Running is one of my favorite things to do. I am yet to discover an activity more exhilarating and nourishing to both the body and the imagination simultaneously.
Running takes time, though, and sometimes – plain and simple – there just isn’t time. It’s usually when my stress peaks that I find myself sacrificing my daily run and spending that time situated in front of a computer screen like a zombie.
Today, I’ll attempt to convince all of us, myself included, that sometimes it’s more important, and even more efficient, to step away from the screen and into your sneakers. The fact is, as of right now (according to a recent ADAA online poll) only around 14% of people use regular exercise as a means cope with stress.
Oh – Quick disclaimer: if running isn’t your thing, don’t worry about it. I’m not here to talk about how running can help you cope with stress, but rather about how exercise in general is an essential part of your stress management plan. After all, the important resources obtained from exercise that contribute to stress relief can be accessed through virtually any form of exercise, from weight lifting to zumba.
.Almost everyone knows that daily exercise is vital for maintaining physical health and fighting illness. Fewer people recognize that exercise is also important in sustaining mental fitness. On the other hand, one of the most villainous antagonists of cognitive functioning is a character all of us have come to know too well: stress. In the face of such dreadful adversity, let exercise be your night in shining armor.
Okay, enough of that comic-strip storyline tangent. After all, the benefits of exercise are nowhere near fictitious. In fact, they’re scientific.
When you exercise, your body begins to pump more endorphins, your body’s feel-good neurotransmitters. Ever heard of a “runner’s high?” If you’re not familiar with the term, the Scientific American defines it as, “a state of bliss achieved by athletes (not just runners) during and immediately following prolonged and intense exercise.” Endorphins are “endogenous opioids,” meaning they’re your body’s version of addictive drugs like opium and morphine. I know from experience that this release can indeed be addictive. It’s what made me and my teammates return to track practice everyday even after the most taxing workouts. At the end of that last repetition, you’re on cloud nine. Such a rush of endorphins helps eradicate the effects of cortisol, the stress hormone.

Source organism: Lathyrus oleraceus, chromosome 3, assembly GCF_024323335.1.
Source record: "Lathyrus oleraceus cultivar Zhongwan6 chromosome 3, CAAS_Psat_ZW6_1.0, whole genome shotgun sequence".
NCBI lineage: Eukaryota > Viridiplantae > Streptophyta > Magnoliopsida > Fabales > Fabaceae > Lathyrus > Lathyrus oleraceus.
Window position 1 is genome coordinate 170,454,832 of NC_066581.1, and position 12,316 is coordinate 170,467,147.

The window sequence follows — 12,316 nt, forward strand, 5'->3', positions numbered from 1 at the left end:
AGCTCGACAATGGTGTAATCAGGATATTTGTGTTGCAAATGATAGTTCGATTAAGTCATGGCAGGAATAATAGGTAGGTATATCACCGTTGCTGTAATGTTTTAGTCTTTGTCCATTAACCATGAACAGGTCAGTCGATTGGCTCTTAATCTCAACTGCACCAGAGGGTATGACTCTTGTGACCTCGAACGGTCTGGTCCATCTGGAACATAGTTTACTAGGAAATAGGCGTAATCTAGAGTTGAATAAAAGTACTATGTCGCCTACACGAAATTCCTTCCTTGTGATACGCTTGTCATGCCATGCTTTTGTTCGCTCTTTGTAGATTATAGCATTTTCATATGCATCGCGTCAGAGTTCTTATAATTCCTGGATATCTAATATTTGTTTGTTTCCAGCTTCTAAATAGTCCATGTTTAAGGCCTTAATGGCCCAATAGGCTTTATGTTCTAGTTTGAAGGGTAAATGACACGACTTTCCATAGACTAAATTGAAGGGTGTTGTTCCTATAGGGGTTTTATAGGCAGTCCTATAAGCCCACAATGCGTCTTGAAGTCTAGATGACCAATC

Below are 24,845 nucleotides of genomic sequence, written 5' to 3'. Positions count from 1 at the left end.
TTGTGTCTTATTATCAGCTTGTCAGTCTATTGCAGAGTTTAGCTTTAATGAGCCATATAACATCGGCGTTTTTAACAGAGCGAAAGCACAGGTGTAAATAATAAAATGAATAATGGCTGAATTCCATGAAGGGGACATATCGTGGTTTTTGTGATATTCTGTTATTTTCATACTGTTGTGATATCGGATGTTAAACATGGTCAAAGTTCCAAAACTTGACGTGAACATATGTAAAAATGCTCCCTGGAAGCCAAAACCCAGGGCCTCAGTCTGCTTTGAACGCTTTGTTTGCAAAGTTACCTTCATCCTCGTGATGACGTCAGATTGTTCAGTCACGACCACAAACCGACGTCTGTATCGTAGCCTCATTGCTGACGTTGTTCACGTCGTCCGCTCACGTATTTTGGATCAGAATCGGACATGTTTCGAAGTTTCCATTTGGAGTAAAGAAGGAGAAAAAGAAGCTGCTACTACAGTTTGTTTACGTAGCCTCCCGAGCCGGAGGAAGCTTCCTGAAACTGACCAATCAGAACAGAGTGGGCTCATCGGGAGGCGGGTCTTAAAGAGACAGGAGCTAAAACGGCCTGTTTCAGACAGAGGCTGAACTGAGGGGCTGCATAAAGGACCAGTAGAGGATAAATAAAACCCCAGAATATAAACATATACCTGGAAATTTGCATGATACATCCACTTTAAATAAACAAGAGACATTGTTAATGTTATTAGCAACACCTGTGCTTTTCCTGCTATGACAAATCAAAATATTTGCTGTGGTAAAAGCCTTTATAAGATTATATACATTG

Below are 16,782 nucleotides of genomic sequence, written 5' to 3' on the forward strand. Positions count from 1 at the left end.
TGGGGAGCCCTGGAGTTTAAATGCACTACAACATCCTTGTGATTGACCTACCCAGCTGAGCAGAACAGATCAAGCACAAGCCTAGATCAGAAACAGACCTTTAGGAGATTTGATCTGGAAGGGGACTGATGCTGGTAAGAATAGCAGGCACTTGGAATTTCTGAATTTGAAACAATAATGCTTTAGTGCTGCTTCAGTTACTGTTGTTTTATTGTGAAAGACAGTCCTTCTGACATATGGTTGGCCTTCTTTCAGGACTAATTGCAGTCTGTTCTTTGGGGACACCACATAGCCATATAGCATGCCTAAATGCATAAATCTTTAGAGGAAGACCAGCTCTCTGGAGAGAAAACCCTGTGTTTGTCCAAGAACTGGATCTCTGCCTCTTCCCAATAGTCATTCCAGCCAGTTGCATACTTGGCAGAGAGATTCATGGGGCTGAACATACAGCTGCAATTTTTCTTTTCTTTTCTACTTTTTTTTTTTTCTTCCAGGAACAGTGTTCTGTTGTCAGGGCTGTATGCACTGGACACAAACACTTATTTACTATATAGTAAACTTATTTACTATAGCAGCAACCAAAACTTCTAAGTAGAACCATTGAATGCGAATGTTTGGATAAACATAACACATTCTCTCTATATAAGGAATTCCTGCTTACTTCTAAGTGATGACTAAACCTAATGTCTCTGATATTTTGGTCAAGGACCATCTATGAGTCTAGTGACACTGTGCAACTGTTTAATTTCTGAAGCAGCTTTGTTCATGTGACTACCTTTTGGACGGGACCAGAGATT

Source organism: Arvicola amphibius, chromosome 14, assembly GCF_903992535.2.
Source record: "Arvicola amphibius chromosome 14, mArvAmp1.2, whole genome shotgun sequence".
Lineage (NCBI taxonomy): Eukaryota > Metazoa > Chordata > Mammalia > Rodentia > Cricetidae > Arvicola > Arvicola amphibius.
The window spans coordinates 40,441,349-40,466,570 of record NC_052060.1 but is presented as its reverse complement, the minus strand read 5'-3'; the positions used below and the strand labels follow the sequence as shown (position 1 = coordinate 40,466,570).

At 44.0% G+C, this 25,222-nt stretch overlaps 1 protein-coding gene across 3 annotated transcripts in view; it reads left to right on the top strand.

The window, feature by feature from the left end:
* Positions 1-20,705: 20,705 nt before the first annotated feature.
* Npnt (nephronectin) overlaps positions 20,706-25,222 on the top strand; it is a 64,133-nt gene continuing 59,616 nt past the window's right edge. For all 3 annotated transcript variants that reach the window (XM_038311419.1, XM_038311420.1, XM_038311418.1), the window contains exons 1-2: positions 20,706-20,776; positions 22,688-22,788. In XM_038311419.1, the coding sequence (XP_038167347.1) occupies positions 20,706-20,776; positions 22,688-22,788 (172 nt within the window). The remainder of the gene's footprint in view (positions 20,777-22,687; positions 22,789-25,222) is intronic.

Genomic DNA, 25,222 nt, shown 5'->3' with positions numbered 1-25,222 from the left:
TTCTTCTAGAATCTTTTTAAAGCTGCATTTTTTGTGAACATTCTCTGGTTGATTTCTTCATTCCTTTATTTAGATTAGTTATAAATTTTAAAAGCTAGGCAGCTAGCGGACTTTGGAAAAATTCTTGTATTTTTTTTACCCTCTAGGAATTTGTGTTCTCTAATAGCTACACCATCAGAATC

As the Mayo Clinic staff puts it, exercise is “meditation in motion.” You’ll find that once you get wrapped up in an intense tennis match or a tough Jillian Michael’s exercise tape, the stressful thoughts that have been eating away at your brain all day are easily pushed aside. Devoting your attention to your body’s physical movements and focusing on a single task (rather than, as we all like to do, repeatedly thinking over long to-do lists) is amazingly calming. Exercise also increases brain activity, allowing for a clearer, more defined though process. After exercising, you’ll be able to return to your work with better focus, motivation, and energy.
In general, physical activity improves your mood. It can bring you from “everything sucks” to “all is well” in minutes. There is evidence that regular exercise improves self-confidence and suppresses many of the symptoms linked with mild depression and anxiety. In addition, while stress might often keep you up at night, exercising can help you sleep better. With the confidence and energy to cope with stress, you should feel like you have a sense of command over your body that might otherwise be claimed by anxiety.
It’s time to add exercise to that to-do list. When you feel like you don’t have time in your schedule for physical activity, remember that it’ll help you be more productive when you return to your desk. While stress can inhibit cognitive functioning, exercise both relieves stress and promotes mental fitness! Writer’s block has got nothin’ on runner’s high.